(AINA) -- The Assyrian king Shamshi-Adad V (823-811 B.C.) was married to none other than the famous and infamous Assyrian queen Semiramis (Sammurammat or Shamiram), whom so many Assyrian woman are named after today. There is a stele about her, it says:
Stele of Sammurammat Queen of Shamshi-Adad King of all, king of Ashur mother of Adad-nerari King of all, king of Ashur Daughter-in-law [kalta] of Shalmaneser King of the four regions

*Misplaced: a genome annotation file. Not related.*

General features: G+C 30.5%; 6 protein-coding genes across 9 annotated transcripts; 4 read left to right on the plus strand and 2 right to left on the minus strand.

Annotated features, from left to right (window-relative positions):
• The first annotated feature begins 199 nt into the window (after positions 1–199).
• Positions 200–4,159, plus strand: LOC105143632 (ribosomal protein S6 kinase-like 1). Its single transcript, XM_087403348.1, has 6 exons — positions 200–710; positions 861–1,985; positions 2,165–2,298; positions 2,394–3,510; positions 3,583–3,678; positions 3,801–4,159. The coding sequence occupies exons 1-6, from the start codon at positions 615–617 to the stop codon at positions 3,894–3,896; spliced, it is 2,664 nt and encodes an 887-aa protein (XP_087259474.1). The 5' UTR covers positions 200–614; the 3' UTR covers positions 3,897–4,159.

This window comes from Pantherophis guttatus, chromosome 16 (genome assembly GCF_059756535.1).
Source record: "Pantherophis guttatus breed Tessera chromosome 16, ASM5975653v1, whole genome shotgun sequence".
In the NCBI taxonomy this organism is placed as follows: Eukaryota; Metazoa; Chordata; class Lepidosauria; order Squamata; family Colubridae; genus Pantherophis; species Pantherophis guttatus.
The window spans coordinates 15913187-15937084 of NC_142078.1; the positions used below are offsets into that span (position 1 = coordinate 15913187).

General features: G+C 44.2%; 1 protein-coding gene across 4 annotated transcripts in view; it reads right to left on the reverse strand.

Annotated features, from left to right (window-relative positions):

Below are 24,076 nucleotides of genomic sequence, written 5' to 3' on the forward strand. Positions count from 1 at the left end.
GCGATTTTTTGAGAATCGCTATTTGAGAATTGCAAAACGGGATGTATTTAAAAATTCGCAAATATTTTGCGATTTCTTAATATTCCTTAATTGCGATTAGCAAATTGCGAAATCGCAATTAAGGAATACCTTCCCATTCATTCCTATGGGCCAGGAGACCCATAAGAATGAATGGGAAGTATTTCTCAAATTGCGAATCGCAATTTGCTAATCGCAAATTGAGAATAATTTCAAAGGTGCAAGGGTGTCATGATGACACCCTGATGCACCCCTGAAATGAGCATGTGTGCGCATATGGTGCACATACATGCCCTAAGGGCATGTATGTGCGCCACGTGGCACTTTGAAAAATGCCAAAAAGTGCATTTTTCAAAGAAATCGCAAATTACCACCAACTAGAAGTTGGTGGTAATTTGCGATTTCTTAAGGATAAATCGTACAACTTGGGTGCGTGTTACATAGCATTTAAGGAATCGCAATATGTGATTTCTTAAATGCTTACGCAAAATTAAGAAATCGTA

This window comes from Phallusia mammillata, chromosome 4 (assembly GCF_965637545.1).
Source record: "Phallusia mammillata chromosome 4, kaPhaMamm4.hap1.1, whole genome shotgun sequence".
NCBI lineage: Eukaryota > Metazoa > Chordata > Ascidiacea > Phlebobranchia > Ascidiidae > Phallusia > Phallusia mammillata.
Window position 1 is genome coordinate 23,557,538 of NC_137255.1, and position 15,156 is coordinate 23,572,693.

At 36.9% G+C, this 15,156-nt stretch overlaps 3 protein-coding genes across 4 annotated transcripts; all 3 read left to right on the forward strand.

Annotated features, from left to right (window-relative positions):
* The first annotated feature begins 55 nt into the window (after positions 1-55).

When Shamshi-Adad died in 811 B.C. Semiramis became the queen of the largest empire in the world, and she ruled until 806 B.C., when her son ascended to the throne.
Semiramis was known throughout the medieval and classical world and gained legendary and mythical status. Dante includes her in his epic poem Inferno, where she is unjustifiably placed in the circle of lust. Dante says,
She is Semiramis of whom we read That she succeeded Ninus, and was his spouse; She held the land which now the Sultan rules.
Semiramis was portrayed by the greatest painters of Europe. The following is a collection of those paintings.